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Tom F

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Tom F last won the day on June 16 2020

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  1. You're welcome. It took a lot of time to write. Good luck on your project. I'm headed back to coding. See the earlier post by @Stefan Glienke about your #3 being less likely to fail in the future if you change the enum definition.
  2. Mike, You asked me what I meant by digging "too deeply." Suppose you want to drive from New York City to San Francisco. It's about a 43-hour drive. Suppose your friend says, "Oh, I can make your trip shorter. When you get to Chicago, there's a very long stoplight you'll probably have to sit at for two minutes waiting for it to turn green. But, to avoid the slowdown, I know a great detour. It'll save you about a minute. Turn left when you get to Main Street, and then turn right at the next street, go two blocks, and then turn right again and then turn at the next left. This will take you around the block, avoiding the stoplight delay, and then rejoin your original route to continue on your way to San Francisco." Would you take the detour? The detour is faster than staying on the route with the long stoplight. But is it enough faster for you to worry about? Is it enough faster to bother taking? Is it enough faster to risk getting lost on the streets of Chicago? Is it enough faster to spend hours discussing on forums? How much faster should the detour be before you're willing to take it? How much risk can the detour add before you think to yourself, "I'm not going to take that detour." ??? In your code, you have no idea how long the trip is. You have no idea where the bottleneck slowdowns are. So, you have no idea if the proposed speedup will be significant. And people here in the forum are telling you that your detour (new code) may be riskier (i.e. more difficult to maintain.) Suppose your enum code is currently consuming a total of .0050 seconds every time a user clicks a certain button. Suppose you spend hours writing several versions of alternate code. Suppose your new code speeds up enum strings so that they're now TWICE AS FAST, so that processing enums only takes .0025 seconds. Was it worth your time to work on this? What many of us have been saying to you here and elsewhere is that the revisions (detours) that you're suggesting to speed up your code are insignificant and may bring risk. You need to learn how to put your efforts where they will have the biggest impact on improving your code. The first rule is WRITE THE CLEANEST, MOST MAINTAINABLE CODE YOU CAN. Then MEASURE your application with a performance monitor/profiler to identify places where it's slow. A profiler will help you do this by showing you exactly where your code is spending its time. It's likely that the amount of time your current code is spending on enum strings is infinitesimal compared to everything else your code is doing. So even if you speed up the enum code, the speedup is likely to have no impact on your users.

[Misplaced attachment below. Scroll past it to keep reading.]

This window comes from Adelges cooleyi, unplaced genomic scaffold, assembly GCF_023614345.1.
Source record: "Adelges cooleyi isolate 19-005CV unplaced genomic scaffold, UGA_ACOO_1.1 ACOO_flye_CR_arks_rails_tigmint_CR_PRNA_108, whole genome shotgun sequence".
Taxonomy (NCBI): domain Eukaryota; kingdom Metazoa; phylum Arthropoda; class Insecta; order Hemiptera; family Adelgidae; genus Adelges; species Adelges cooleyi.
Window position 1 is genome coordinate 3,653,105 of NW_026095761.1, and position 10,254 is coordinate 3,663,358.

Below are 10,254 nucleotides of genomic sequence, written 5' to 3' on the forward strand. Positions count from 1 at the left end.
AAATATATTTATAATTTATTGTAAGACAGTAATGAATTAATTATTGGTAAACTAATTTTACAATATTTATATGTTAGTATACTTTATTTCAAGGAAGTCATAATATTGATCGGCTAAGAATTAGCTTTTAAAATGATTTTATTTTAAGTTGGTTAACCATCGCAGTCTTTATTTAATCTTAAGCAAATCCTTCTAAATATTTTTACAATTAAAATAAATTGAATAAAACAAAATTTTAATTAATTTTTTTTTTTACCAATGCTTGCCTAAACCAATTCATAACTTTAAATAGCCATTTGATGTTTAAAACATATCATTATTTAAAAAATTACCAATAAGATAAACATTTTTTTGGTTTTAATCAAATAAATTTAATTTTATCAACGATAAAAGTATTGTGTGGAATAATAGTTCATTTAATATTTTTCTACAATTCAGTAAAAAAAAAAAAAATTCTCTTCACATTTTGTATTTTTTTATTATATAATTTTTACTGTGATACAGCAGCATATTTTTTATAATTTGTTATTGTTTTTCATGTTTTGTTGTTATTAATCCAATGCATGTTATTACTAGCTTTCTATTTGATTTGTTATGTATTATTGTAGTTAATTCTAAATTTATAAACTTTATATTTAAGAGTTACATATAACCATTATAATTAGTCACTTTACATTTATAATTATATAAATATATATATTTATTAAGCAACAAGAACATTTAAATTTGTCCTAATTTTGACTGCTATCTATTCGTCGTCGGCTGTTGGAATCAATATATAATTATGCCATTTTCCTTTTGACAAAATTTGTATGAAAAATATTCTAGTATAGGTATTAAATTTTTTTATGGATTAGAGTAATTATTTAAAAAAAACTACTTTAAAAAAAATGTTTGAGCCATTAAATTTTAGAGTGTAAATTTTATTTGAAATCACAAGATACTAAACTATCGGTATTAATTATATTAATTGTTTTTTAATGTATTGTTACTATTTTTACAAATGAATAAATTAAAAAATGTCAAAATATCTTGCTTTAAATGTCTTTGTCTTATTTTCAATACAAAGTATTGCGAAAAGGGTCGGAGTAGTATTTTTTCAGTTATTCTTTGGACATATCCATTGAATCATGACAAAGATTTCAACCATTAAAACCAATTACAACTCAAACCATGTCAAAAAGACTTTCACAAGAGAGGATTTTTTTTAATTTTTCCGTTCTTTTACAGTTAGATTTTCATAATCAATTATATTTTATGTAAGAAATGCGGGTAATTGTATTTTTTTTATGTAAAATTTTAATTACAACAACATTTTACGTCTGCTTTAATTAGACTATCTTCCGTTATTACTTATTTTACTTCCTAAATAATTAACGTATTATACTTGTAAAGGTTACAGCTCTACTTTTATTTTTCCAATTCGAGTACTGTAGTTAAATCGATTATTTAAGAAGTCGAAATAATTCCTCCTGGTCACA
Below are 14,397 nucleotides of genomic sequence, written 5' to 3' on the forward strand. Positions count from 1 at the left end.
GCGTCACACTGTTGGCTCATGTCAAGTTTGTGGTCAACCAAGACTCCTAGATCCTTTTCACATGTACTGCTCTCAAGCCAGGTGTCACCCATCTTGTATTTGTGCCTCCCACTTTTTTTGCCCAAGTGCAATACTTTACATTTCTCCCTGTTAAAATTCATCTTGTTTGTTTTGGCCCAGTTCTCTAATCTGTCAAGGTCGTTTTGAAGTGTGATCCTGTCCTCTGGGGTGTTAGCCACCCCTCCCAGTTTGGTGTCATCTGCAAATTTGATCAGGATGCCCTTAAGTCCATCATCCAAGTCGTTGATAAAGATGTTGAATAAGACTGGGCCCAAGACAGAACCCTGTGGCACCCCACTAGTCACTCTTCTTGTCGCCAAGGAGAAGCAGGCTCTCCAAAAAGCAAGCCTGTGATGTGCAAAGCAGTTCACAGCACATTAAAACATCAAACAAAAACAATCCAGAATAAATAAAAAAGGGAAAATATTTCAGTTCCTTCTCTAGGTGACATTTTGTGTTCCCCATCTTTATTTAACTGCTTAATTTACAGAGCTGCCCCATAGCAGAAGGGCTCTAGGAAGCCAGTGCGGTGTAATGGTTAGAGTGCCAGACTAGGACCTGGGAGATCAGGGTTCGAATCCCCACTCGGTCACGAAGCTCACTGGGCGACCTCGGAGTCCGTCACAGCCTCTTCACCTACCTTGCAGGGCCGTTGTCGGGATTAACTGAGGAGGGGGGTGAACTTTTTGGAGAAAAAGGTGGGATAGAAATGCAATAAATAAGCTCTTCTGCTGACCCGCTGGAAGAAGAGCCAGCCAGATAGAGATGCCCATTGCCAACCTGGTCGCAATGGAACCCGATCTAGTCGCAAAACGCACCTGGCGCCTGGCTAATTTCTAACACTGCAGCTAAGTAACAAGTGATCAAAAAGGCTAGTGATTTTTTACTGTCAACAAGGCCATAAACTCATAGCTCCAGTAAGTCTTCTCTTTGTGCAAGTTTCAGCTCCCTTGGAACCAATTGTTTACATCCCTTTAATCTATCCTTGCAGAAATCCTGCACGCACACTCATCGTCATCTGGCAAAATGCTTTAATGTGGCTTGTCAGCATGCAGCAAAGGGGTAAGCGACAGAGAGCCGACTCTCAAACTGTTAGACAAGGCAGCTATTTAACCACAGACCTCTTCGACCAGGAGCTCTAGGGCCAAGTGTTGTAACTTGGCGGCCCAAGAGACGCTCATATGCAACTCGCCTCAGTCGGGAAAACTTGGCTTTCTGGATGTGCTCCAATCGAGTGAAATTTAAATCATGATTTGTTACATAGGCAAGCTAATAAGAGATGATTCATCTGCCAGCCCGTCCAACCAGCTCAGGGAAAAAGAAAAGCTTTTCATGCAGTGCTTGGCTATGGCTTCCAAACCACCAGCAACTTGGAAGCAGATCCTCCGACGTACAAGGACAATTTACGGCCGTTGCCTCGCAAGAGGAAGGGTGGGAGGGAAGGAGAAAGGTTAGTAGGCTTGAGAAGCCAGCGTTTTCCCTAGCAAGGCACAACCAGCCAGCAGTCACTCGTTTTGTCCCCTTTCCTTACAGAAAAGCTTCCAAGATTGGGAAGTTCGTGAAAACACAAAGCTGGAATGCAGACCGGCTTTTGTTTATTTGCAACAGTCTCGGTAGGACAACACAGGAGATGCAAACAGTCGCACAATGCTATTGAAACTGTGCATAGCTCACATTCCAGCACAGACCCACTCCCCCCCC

3. If you're refactoring for maintainability, then I suggest you don't waste your time digging too deeply into speed benchmarks and certainly not into the assembly language.
  4. If you haven't benchmarked your application to see how much time this code consumes in the context of your application, you have no way of knowing what "significantly slower" means. I'd bet that you could slow down this function by a factor of 1000 and it would NOT noticeably impact your users' experience or computer resources. You're wasting your time. Why have you chosen to waste your time working on something that doesn't matter? As Glienke says, "Version3 is the best because it's maintainable and gives compile error if anyone decides to add a new value..."
  5. Hi, Mike, No, this wasn't posted in the wrong thread. You said you were refactoring. There are two reasons to refactor code that I'm aware of: 1. Make it easier to maintain. 2. Significantly improve the speed of the software. To answer your question about which approach is better, we need to know of the above two are you doing? Since you've provided speed benchmarks, I assume that it's #2 -- you're trying to significantly speed up your software. I suspect that you are prematurely optimizing your code for speed before you know where the bottlenecks are. Have you used a profiler to determine where to best focus on speeding up your application? Even if you made this code infinitely fast, would you or your users be able to notice the difference? If your answer is "yes" – then we'd love to hear about this novel application. If your answer is "no" – then you're wasting your time.
  6. How did you decide that this was code that you wanted to optimize? Have you profiled your application to see if this conversion is a significant bottleneck? These aren't rhetorical questions. I am genuinely interested in your answers. I hope you'll answer them here in a posting.
  7. Tom F

    AppAnalytics-type tool

    I'm looking to capture usage data. AppAnalytics was formerly available, including access to a server and reports. Emb still makes the code available it seems, including server code. But apparently there is not subscription access to a server for actually collecting data, unless we provide the server. I suspect that's way over my technical skills. So, has anyone have a suggestion on similar usage metering similar tool with a Delph app (Sydney)? TIA
  8. Tom F

    10.4.2 IDE crashes on start